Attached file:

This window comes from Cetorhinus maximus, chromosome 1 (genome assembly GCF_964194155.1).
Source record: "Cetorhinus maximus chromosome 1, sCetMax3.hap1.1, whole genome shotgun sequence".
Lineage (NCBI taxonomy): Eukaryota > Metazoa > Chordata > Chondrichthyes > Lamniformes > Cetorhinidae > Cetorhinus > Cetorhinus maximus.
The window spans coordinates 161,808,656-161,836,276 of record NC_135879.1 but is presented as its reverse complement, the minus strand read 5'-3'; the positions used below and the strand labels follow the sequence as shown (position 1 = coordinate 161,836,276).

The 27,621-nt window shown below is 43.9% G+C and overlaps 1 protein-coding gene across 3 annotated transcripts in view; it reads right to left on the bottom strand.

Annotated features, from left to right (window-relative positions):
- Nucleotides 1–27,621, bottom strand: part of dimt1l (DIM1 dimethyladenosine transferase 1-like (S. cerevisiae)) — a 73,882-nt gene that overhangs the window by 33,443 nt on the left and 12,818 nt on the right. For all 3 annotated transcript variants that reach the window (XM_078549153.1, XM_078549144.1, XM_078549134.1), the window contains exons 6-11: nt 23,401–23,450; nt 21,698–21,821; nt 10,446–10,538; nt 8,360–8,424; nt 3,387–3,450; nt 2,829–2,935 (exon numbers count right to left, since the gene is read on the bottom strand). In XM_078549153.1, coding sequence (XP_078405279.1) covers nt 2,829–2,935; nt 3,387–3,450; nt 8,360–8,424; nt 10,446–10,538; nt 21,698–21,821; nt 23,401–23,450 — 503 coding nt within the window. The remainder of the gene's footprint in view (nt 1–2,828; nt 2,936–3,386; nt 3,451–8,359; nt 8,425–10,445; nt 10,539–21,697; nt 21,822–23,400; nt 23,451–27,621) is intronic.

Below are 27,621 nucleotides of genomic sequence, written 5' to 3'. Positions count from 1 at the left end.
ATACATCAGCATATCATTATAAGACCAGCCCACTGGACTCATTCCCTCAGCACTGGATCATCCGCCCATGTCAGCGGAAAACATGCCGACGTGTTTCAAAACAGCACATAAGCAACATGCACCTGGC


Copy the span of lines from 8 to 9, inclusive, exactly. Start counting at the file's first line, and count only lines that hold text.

Below are 27,621 nucleotides of genomic sequence, written 5' to 3'. Positions count from 1 at the left end.
ATACATCAGCATATCATTATAAGACCAGCCCACTGGACTCATTCCCTCAGCACTGGATCATCCGCCCATGTCAGCGGAAAACATGCCGACGTGTTTCAAAACAGCACATAAGCAACATGCACCTGGC